Here in Hall County people are generally very passionate about their lawns. Many want a nice turfed area, even under trees. But sometimes that reality is harder to come by even when everything has been planned out perfectly.
Those who want grass everywhere eventually come to the conclusion that trees and turf do not mix, and they abandon the grass idea and go with something else. So what do you do with the area under the trees?
Trees don’t just compete with turf for valuable nutrients and water. Mature trees with large canopies also cast too much shade on our sun-loving grasses, even fescue.
This usually isn’t a problem when the trees are young. But as they grow and the shade becomes denser, the turf begins to suffer.
Your best bet
Seeding or sodding turf grasses in heavily shaded areas may prove to be a waste of time, energy and money. Your best bet may be to avoid the disappointment by planting an alternative.
One popular choice is dwarf mondo grass. It grows 2 inches tall, never needs mowing, thrives in shade and is green year-round.
Most garden centers sell dwarf mondo grass in 4-inch pots. However, if you have a large area to plant, bare-root divisions may be the most economical.
Your local nurseryman can order these from wholesale suppliers in Georgia. If you’re really frugal and observant, you may find a friend who is willing to share a few clumps of dwarf mondo grass from their landscape.
Another good choice for shaded areas is regular mondo grass. It grows 6 to 8 inches high and has a fine, grass-like texture. Like its dwarf cousin, it stays green all year and requires very little care once established. Plant mondo grass 12 to 18 inches apart and dwarf mondo grass 6 to 10 inches apart.
Liriope is another great choice for shaded areas under trees. It has coarser foliage than mondo grass and grows 8 to 12 inches tall. There are two types on the market.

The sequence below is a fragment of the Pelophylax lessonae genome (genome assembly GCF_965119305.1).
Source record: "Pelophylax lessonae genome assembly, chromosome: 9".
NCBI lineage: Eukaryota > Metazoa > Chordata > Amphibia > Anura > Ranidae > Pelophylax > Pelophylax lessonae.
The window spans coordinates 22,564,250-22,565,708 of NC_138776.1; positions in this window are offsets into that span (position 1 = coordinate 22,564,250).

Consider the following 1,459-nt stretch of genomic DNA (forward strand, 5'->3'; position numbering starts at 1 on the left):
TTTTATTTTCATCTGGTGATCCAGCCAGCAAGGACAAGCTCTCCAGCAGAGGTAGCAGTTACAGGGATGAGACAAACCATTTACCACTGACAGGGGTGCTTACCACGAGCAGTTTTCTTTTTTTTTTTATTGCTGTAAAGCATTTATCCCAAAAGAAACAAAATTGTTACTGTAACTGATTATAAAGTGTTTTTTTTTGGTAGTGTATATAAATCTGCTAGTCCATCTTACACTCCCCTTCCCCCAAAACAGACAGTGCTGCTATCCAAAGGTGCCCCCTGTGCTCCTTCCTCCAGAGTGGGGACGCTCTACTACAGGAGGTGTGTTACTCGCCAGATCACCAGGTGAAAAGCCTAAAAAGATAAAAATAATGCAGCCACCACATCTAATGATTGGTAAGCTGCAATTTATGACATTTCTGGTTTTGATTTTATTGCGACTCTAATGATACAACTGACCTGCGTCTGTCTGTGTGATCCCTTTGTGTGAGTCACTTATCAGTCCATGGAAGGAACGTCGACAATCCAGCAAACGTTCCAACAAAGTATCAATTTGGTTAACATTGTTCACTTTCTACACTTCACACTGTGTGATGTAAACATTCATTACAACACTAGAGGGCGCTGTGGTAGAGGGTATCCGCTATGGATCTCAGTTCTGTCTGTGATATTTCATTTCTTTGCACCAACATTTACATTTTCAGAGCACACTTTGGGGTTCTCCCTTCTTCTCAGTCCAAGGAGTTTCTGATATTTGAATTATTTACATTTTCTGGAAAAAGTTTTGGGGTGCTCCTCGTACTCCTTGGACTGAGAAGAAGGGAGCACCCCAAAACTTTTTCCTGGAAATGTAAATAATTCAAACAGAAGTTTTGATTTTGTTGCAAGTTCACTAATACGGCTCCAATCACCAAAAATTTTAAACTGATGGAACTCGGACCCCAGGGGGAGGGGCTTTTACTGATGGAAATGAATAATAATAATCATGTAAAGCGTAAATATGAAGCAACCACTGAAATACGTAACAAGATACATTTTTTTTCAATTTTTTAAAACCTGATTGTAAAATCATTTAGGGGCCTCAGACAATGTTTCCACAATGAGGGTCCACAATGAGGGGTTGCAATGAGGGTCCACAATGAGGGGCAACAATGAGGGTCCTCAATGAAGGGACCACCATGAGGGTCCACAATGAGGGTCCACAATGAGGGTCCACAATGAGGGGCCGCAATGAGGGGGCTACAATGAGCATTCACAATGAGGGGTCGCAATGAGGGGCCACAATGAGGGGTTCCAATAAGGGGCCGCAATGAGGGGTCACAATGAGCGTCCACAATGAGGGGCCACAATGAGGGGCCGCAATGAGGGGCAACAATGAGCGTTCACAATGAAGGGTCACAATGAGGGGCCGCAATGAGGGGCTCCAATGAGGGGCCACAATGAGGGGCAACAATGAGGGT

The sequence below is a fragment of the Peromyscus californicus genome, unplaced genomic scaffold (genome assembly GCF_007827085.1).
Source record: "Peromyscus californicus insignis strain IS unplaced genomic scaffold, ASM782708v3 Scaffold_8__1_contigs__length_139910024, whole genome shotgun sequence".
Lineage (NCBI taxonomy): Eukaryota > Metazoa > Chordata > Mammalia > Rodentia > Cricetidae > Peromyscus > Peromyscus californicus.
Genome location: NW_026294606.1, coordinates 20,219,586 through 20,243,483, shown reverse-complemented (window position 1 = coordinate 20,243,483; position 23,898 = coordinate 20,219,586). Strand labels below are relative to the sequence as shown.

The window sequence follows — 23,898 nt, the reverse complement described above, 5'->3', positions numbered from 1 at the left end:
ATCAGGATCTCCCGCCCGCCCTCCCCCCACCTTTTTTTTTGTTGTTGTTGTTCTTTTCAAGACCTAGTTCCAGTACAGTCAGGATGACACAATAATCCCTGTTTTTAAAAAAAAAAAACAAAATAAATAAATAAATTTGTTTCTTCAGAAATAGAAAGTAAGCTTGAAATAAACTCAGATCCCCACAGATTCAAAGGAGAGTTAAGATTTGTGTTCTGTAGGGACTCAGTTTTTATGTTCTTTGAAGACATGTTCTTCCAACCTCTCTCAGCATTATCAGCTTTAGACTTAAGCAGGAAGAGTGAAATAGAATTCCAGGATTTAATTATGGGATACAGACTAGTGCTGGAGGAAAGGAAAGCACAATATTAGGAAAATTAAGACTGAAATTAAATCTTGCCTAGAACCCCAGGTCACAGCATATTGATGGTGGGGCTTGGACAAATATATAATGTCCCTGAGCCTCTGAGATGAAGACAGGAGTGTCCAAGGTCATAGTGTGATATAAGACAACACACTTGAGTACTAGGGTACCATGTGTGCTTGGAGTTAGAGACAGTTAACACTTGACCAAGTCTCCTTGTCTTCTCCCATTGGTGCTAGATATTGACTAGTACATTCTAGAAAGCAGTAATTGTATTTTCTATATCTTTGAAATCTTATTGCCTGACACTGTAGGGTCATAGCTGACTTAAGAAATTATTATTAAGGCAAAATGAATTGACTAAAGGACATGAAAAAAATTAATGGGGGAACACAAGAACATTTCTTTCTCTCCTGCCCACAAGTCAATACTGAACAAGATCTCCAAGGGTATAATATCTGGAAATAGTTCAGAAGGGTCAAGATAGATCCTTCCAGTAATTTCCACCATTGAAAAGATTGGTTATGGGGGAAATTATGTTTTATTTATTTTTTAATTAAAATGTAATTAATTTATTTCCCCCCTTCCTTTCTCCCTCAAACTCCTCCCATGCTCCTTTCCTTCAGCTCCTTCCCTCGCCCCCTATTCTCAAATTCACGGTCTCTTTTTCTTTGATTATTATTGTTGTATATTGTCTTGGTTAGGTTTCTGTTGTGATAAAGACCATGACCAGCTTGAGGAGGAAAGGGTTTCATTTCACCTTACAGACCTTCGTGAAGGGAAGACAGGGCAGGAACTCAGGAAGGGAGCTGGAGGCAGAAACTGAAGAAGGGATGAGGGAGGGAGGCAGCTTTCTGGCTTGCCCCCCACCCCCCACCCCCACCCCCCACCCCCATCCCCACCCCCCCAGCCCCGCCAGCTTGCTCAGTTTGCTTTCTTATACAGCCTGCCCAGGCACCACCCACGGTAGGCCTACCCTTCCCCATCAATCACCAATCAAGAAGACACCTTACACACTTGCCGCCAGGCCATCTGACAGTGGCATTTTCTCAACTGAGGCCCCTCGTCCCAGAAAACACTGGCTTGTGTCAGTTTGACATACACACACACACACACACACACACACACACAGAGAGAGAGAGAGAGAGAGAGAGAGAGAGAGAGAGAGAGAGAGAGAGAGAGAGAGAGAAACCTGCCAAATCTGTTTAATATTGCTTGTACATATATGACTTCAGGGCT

Liriope muscari, the clumping form, spreads outward from the parent clump. Liriope spicata, a spreading form, moves by rhizomes (underground creeping stems) and seeds. The spicata is more aggressive. But it may be invasive, too, and harder to confine to a bed.
A popular newcomer to the ground cover market is creeping raspberry. It creeps along the ground and forms a dense, evergreen mat in sun or shade. It doesn’t bear edible fruit, but it’s a reliable plant sure to tolerate the competition and shade of trees.
Japanese pachysandra is another choice under shaded areas. The leaves of pachysandra will yellow if exposed to sun. It grows best in well-drained soils that have a high organic matter. This plant will reach a height of 6 to 10 inches and spreads by rhizomes.
When you plant ground covers under trees, remember that 80 percent of the tree’s system is in the top 12 inches of soil. So avoid disturbing tree roots by tilling the soil. Instead, carefully dig individual holes for the ground covers to minimize the root damage to the trees.
Michael Wheeler is county extension coordinator for the UGA Cooperative Extension in Hall County. You can contact him at 770-535-8293, www.hallcounty.org/extension. His column appears weekly and on gainesvilletimes.com/life.